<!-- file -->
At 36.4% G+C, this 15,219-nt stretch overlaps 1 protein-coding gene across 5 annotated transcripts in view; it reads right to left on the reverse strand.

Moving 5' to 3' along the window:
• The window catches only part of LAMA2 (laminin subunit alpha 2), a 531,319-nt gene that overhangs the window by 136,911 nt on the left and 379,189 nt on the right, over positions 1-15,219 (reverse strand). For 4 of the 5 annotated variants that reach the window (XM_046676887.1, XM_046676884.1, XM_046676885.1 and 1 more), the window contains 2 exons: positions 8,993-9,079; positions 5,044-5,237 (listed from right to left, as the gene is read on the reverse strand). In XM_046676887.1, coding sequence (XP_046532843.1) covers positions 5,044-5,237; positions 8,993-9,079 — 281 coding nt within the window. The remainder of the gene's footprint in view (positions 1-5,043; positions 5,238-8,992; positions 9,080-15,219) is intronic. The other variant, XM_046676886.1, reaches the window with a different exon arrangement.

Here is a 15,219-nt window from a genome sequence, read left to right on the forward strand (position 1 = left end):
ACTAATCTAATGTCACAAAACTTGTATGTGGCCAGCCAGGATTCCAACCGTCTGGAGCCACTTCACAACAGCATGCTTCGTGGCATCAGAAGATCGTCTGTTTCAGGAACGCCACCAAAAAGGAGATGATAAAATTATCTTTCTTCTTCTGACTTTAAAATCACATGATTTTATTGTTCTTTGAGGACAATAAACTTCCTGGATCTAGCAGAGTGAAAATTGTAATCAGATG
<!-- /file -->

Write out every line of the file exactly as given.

At 36.4% G+C, this 15,219-nt stretch overlaps 1 protein-coding gene across 5 annotated transcripts in view; it reads right to left on the reverse strand.

Moving 5' to 3' along the window:
• The window catches only part of LAMA2 (laminin subunit alpha 2), a 531,319-nt gene that overhangs the window by 136,911 nt on the left and 379,189 nt on the right, over positions 1-15,219 (reverse strand). For 4 of the 5 annotated variants that reach the window (XM_046676887.1, XM_046676884.1, XM_046676885.1 and 1 more), the window contains 2 exons: positions 8,993-9,079; positions 5,044-5,237 (listed from right to left, as the gene is read on the reverse strand). In XM_046676887.1, coding sequence (XP_046532843.1) covers positions 5,044-5,237; positions 8,993-9,079 — 281 coding nt within the window. The remainder of the gene's footprint in view (positions 1-5,043; positions 5,238-8,992; positions 9,080-15,219) is intronic. The other variant, XM_046676886.1, reaches the window with a different exon arrangement.

Here is a 15,219-nt window from a genome sequence, read left to right on the forward strand (position 1 = left end):
ACTAATCTAATGTCACAAAACTTGTATGTGGCCAGCCAGGATTCCAACCGTCTGGAGCCACTTCACAACAGCATGCTTCGTGGCATCAGAAGATCGTCTGTTTCAGGAACGCCACCAAAAAGGAGATGATAAAATTATCTTTCTTCTTCTGACTTTAAAATCACATGATTTTATTGTTCTTTGAGGACAATAAACTTCCTGGATCTAGCAGAGTGAAAATTGTAATCAGATG